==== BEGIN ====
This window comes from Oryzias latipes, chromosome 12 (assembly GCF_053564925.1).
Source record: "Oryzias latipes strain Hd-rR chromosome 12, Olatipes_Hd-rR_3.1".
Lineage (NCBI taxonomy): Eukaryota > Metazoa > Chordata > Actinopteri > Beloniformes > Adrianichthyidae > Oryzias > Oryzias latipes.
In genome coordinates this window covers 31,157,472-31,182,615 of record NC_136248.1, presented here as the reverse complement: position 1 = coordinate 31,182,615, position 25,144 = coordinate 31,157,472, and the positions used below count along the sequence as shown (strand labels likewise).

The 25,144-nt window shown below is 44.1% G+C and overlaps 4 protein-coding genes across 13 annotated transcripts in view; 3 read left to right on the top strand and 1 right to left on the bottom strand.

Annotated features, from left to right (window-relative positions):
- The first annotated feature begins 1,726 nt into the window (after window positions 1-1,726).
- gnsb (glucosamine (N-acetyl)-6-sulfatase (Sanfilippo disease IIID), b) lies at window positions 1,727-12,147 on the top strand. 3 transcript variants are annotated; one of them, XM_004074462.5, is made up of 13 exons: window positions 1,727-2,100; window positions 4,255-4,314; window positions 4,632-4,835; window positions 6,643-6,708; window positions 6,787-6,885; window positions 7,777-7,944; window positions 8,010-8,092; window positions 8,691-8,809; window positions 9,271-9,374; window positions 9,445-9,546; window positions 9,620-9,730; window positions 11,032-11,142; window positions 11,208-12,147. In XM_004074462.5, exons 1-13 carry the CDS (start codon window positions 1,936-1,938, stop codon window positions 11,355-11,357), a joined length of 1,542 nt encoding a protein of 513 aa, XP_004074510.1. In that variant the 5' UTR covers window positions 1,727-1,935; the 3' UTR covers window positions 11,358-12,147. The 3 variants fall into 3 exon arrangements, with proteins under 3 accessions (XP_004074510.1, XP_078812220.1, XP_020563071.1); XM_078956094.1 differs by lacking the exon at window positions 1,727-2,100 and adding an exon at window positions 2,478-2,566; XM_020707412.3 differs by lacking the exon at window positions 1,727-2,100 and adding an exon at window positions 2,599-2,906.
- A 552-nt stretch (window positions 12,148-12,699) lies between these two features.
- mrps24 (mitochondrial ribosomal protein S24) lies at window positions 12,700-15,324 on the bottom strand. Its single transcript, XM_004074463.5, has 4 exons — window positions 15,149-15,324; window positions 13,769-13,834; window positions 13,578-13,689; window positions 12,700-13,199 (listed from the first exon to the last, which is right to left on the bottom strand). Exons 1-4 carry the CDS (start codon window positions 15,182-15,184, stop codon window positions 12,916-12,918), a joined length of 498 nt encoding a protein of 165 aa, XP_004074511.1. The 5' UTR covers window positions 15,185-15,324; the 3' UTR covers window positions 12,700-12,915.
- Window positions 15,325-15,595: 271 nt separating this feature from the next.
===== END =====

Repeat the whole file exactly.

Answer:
This window comes from Oryzias latipes, chromosome 12 (assembly GCF_053564925.1).
Source record: "Oryzias latipes strain Hd-rR chromosome 12, Olatipes_Hd-rR_3.1".
Lineage (NCBI taxonomy): Eukaryota > Metazoa > Chordata > Actinopteri > Beloniformes > Adrianichthyidae > Oryzias > Oryzias latipes.
In genome coordinates this window covers 31,157,472-31,182,615 of record NC_136248.1, presented here as the reverse complement: position 1 = coordinate 31,182,615, position 25,144 = coordinate 31,157,472, and the positions used below count along the sequence as shown (strand labels likewise).

The 25,144-nt window shown below is 44.1% G+C and overlaps 4 protein-coding genes across 13 annotated transcripts in view; 3 read left to right on the top strand and 1 right to left on the bottom strand.

Annotated features, from left to right (window-relative positions):
- The first annotated feature begins 1,726 nt into the window (after window positions 1-1,726).
- gnsb (glucosamine (N-acetyl)-6-sulfatase (Sanfilippo disease IIID), b) lies at window positions 1,727-12,147 on the top strand. 3 transcript variants are annotated; one of them, XM_004074462.5, is made up of 13 exons: window positions 1,727-2,100; window positions 4,255-4,314; window positions 4,632-4,835; window positions 6,643-6,708; window positions 6,787-6,885; window positions 7,777-7,944; window positions 8,010-8,092; window positions 8,691-8,809; window positions 9,271-9,374; window positions 9,445-9,546; window positions 9,620-9,730; window positions 11,032-11,142; window positions 11,208-12,147. In XM_004074462.5, exons 1-13 carry the CDS (start codon window positions 1,936-1,938, stop codon window positions 11,355-11,357), a joined length of 1,542 nt encoding a protein of 513 aa, XP_004074510.1. In that variant the 5' UTR covers window positions 1,727-1,935; the 3' UTR covers window positions 11,358-12,147. The 3 variants fall into 3 exon arrangements, with proteins under 3 accessions (XP_004074510.1, XP_078812220.1, XP_020563071.1); XM_078956094.1 differs by lacking the exon at window positions 1,727-2,100 and adding an exon at window positions 2,478-2,566; XM_020707412.3 differs by lacking the exon at window positions 1,727-2,100 and adding an exon at window positions 2,599-2,906.
- A 552-nt stretch (window positions 12,148-12,699) lies between these two features.
- mrps24 (mitochondrial ribosomal protein S24) lies at window positions 12,700-15,324 on the bottom strand. Its single transcript, XM_004074463.5, has 4 exons — window positions 15,149-15,324; window positions 13,769-13,834; window positions 13,578-13,689; window positions 12,700-13,199 (listed from the first exon to the last, which is right to left on the bottom strand). Exons 1-4 carry the CDS (start codon window positions 15,182-15,184, stop codon window positions 12,916-12,918), a joined length of 498 nt encoding a protein of 165 aa, XP_004074511.1. The 5' UTR covers window positions 15,185-15,324; the 3' UTR covers window positions 12,700-12,915.
- Window positions 15,325-15,595: 271 nt separating this feature from the next.